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News > Obituaries > Obituary - Ivan 'Paddy' Hamilton

Obituary - Ivan 'Paddy' Hamilton

It is with sadness that we bring you the news that Ivan 'Paddy' Hamilton, RW. Lt Cdr Royal Navy, and retired teacher of Ipswich School, died on 28th March 2020, aged 86.

Bob Clayton OI 1975-2017

Ivan ‘Paddy’ Hamilton was a Maths teacher who also taught rugby and was an officer in the Royal Navy section of the School's CCF. I can remember a few details about him. He started his career as a Royal Navy officer and taught at RN Ganges (Shotley), he then taught Maths at Coplestone High School, finally finishing at Ipswich School.
His wife's name was Rosemary and they lived on Henley Road. Two of his children, John (a surgeon) and Angus were educated at Ipswich School. I believe that he also had two daughters, both of which were doctors (one of them was also a world class triathlete!)
Ivan was an amusing character. I knew him through adventure training in the CCF where he organised quite a few adventure training expeditions to such places as Loch Ewe in Scotland and the Italian Alps.
He also introduced sub aqua to the School as an extra-curricular activity. I know Richard Welbourne inherited this from him, that Ivan generally taught snorkelling and Richard started the actual 'Paddy diving award' which enabled you to use proper sub aqua tanks as well. He was also an avid runner who ran around Christchurch Park well into his late 70s. Richard can recall him teaching the meteorology section of the A-level Geography syllabus.

Richard and I recollect he was at the School in the 1980s and believe he left around 1993.

Patrick Ryder OI (1986-1993) writes:

A Maths teacher like no other, no lesson was dull and who could forget the famous sideburn twisting ’wiggy’? Mr Hamilton helped me with my hardest subject and always had a story and a sharp wit. An unforgettable teacher and a hall of famer.

Iain Chesterman OI (1973-1984) writes:

I recall him very well: he made us do loads of exercise and stretching prior to rugby and was the only teacher who did this back in the early 1980s. Well ahead of his time.

Peter Finch OI (1973-1984) writes:

I have great memories of Paddy. A great mentor and a superb, and hugely understated, sportsman. If I could have been half the rugby talent Paddy was, I would have been very happy.
"Form a in each corner" was one of his immortal lines!
A sad loss, in many ways.

Bruce Finch OI (1977-1988) writes:

I first remember seeing Ivan Hamilton when I was in the Prep School in the early 1980s marching up Lime Avenue in his Royal Naval uniform to inspect Thursday afternoon CCF in the old Prep playground. I remember it distinctively because he wore a Royal Naval greatcoat, sported a striking white beard (like Sean Connery in the Hunt for Red October), and wore regular RN rank rather than the “wavy navy” of the other CCF officers so I wondered who he was.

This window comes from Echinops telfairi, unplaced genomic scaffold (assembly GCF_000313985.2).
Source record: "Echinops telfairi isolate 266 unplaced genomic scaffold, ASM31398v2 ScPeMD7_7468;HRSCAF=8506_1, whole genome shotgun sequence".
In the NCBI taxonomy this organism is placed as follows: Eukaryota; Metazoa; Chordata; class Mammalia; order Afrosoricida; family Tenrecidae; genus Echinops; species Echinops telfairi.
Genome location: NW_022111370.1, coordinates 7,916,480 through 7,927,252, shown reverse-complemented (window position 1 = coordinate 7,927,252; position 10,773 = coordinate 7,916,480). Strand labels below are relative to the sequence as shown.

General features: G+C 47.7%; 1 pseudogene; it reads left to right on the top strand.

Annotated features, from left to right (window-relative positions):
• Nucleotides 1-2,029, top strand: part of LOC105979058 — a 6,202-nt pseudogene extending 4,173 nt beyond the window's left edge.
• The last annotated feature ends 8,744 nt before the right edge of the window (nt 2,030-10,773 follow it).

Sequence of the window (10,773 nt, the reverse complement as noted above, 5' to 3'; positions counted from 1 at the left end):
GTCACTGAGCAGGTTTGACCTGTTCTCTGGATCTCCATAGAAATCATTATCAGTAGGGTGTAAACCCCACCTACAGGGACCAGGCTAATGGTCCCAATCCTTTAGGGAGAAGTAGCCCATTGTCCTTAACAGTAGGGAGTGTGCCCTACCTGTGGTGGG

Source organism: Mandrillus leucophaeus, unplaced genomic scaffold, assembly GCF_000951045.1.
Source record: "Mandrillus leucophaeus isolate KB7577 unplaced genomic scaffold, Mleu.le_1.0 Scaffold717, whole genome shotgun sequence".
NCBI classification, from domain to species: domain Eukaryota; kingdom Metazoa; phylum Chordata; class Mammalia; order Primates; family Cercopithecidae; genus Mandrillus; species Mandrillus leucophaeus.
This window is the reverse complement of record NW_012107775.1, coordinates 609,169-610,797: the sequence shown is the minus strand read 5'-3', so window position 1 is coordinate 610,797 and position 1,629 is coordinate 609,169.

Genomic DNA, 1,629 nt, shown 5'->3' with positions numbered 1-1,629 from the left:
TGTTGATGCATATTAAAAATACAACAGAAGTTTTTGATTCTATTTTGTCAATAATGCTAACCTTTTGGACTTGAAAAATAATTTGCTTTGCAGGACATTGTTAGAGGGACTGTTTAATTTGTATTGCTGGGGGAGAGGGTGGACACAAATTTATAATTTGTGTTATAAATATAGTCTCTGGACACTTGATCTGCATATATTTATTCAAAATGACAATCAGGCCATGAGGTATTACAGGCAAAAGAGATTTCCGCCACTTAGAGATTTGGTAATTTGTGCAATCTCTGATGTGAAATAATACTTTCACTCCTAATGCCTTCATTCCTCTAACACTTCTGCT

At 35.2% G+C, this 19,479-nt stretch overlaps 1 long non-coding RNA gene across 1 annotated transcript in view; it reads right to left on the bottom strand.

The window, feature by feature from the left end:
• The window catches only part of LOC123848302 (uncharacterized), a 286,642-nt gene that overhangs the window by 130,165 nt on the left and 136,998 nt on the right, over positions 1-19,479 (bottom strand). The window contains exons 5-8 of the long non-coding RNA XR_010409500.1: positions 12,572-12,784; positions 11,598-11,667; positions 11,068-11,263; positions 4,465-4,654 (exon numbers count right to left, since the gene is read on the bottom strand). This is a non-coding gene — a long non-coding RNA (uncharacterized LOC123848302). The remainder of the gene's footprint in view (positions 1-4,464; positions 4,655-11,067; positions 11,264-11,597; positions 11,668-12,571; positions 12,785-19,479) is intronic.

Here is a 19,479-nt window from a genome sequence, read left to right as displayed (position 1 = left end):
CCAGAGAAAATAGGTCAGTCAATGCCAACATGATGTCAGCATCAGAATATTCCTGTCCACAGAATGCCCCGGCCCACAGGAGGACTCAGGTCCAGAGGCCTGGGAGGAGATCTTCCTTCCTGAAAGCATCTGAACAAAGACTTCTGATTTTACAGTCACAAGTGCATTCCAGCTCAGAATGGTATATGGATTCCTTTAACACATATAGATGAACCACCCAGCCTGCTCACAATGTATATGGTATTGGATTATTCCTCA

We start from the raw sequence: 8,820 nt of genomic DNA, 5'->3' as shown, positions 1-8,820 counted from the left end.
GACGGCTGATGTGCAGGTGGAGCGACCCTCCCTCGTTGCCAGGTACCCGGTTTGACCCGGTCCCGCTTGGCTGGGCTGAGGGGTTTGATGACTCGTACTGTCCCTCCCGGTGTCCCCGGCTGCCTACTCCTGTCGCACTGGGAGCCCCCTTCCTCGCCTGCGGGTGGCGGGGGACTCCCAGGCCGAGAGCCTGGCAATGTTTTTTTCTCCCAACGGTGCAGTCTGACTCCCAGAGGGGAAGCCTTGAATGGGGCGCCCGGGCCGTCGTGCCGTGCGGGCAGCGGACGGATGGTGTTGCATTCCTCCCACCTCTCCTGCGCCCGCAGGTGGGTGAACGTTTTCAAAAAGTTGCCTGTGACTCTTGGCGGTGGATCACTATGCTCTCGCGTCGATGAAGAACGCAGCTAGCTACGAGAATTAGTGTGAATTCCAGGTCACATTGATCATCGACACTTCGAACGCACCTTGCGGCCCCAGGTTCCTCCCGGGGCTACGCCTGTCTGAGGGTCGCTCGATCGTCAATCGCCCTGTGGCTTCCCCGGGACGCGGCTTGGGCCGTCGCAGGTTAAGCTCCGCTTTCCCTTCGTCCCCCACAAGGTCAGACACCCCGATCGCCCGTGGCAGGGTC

A few years later I was in the RN CCF and joined the Royal Navy myself immediately after school and served for 20 years so I knew him a bit as he helped on that journey. He served as an Instructor Officer (leaving the Service as a Lieutenant Commander) sub specialising in Meteorology and was also a Ships Diving Officer. In the 1960s he had served in HMS PROTECTOR the RN patrol ship in the South Atlantic, an experience he vividly brought to life in a general studies period during the Falklands War in 1982. The late John Le Mare got him to give a lecture about the geography of the Falklands and point out those places where the war was being fought using a map which extraordinarily the Geography Department had on a classroom wall.

I remembered that lecture when serving in the Falklands myself in 2006 in HMS LIVERPOOL also as a Lieutenant Commander. He has also served in RNAS Culdrose and the old boys training establishment at HMS GANGES at Shotley gate and one of the physics labs proudly sported a photograph from HMS ARTEMIS a conventional submarine which he had organised a visit to. He taught physics initially and then math’s and was a keen rugby player with a loud “boy” delivered in his distinctive Ulster burr echoing down the rugby pitches on Notcutts during the rugby games he refereed. A passionate advocate of adventurous training which he taught on wet CCF afternoons I remember him and the late Gordon “Noddy” Paton leading the national CCF camp at Gareloch Head in Argyll where he led us over the Hills above Loch Long and Gareloch above the Faslane submarine base. We all had climb through the “Eye of the Cobbler” on a damp August day in 1986. “Boys ye’ll always remember this” he said as I am sure all did! Rest in Peace.


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